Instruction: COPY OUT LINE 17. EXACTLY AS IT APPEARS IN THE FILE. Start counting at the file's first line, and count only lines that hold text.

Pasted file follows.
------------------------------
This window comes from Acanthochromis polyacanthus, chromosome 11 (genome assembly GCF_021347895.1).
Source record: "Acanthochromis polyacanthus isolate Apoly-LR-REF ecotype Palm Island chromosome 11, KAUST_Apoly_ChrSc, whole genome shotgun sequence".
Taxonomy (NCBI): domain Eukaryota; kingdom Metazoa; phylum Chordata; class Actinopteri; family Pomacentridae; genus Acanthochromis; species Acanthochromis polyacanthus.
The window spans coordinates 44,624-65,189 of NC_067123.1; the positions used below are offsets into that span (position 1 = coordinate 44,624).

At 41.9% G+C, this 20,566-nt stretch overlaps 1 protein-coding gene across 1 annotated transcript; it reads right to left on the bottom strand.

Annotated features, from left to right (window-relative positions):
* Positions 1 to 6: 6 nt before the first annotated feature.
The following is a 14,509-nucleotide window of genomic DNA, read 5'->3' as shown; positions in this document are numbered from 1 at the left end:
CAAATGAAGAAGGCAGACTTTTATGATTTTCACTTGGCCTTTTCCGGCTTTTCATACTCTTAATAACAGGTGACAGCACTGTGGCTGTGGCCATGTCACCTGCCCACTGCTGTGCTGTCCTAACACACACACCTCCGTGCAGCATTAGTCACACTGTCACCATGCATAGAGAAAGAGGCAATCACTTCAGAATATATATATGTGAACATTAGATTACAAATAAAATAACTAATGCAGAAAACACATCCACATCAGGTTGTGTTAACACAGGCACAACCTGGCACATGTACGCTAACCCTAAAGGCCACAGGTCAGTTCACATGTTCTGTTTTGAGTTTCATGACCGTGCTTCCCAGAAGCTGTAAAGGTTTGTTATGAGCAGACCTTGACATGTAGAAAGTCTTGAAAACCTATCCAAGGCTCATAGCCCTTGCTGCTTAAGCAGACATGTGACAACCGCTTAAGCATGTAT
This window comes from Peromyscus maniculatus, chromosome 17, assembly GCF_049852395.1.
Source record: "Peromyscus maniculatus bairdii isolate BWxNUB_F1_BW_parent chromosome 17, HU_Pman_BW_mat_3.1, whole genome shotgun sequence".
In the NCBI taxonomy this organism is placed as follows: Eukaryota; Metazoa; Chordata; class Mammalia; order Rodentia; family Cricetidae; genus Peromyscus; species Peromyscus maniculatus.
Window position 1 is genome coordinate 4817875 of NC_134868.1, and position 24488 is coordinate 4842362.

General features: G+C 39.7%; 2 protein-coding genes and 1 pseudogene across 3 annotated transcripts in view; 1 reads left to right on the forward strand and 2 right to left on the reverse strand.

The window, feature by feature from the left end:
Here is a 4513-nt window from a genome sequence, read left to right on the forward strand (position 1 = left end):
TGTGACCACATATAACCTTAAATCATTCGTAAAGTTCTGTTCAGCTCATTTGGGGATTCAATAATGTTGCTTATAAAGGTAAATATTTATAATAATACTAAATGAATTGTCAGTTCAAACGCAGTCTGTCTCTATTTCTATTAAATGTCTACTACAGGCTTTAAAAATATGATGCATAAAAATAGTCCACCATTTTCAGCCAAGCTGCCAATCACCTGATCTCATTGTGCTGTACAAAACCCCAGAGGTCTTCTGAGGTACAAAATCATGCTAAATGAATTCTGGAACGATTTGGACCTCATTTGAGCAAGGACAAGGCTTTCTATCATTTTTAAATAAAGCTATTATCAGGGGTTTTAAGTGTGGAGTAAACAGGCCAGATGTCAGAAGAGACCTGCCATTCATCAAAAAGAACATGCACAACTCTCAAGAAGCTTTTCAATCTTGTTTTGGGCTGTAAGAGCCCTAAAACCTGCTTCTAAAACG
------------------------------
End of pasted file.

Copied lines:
TGTGACCACATATAACCTTAAATCATTCGTAAAGTTCTGTTCAGCTCATTTGGGGATTCAATAATGTTGCTTATAAAGGTAAATATTTATAATAATACTAAATGAATTGTCAGTTCAAACGCAGTCTGTCTCTATTTCTATTAAATGTCTACTACAGGCTTTAAAAATATGATGCATAAAAATAGTCCACCATTTTCAGCCAAGCTGCCAATCACCTGATCTCATTGTGCTGTACAAAACCCCAGAGGTCTTCTGAGGTACAAAATCATGCTAAATGAATTCTGGAACGATTTGGACCTCATTTGAGCAAGGACAAGGCTTTCTATCATTTTTAAATAAAGCTATTATCAGGGGTTTTAAGTGTGGAGTAAACAGGCCAGATGTCAGAAGAGACCTGCCATTCATCAAAAAGAACATGCACAACTCTCAAGAAGCTTTTCAATCTTGTTTTGGGCTGTAAGAGCCCTAAAACCTGCTTCTAAAACG